Social Security Disability: Five Questions to Ask

One of the main problems with being disabled is that you aren’t able to work as hard as you used to, and this doesn’t even mean that you can automatically claim Social Security Disability. When you file your claim, the Social Security Administration (SSA) has to check whether you deserve to get such benefits. Here are the five questions to ask yourself to determine if your claim holds water:

  • Are you able to work? If you can still manage to put in enough work to earn more than $1,070 a month then you aren’t considered disabled. Most jobs earning around that level require more effort than the truly disabled can exert.

  • Is your condition “severe?” Your condition should be able to hinder your work or activities. Conditions that result in you being bedridden or using assistance devices like wheelchairs or crutches could be considered severe.

  • Is your condition on the list? The SSA has a list of debilitating conditions; if your condition is on it, then you’re automatically considered disabled and eligible for benefits.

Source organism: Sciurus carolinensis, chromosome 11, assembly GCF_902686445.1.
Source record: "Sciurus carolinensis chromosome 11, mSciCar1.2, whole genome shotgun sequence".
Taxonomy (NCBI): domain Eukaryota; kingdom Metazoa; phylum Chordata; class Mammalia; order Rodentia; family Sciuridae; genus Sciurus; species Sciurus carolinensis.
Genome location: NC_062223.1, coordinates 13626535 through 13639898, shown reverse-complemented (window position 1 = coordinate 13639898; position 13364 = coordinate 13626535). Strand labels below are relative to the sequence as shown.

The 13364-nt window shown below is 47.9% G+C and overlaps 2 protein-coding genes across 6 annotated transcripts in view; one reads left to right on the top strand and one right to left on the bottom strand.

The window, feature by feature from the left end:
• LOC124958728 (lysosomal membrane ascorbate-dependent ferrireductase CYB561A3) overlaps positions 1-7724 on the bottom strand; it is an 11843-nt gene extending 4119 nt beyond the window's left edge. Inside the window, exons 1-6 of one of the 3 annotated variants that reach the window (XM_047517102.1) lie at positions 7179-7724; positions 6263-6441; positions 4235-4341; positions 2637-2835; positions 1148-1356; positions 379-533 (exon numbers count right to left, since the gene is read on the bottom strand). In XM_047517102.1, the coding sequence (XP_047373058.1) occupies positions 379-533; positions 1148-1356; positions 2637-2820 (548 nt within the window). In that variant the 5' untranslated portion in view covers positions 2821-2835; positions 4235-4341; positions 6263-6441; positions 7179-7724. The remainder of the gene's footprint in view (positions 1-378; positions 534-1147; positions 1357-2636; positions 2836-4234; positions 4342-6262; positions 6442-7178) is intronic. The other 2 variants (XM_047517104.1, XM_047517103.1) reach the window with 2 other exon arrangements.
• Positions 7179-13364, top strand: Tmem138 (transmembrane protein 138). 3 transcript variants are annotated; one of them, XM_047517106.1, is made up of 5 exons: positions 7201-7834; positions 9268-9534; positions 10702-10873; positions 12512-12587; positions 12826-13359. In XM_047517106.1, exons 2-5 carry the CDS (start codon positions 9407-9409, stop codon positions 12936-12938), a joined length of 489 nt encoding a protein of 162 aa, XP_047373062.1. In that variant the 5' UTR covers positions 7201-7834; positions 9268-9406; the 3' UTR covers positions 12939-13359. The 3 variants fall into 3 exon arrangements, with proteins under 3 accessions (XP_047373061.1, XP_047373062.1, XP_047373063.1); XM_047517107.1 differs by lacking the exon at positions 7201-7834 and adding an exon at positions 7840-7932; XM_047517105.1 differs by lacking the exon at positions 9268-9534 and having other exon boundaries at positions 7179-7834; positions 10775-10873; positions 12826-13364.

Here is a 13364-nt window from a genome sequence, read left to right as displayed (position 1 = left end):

• Can you do the job you did before your condition? If it’s still not considered severe, then you must show that your condition is interfering with the performance of your job. If you can still carry out your old job, then there’s a final question.

  • Can you adjust to other work? The SSA assesses your condition and checks if you can do other types of work. If not, then you’re regarded as disabled.


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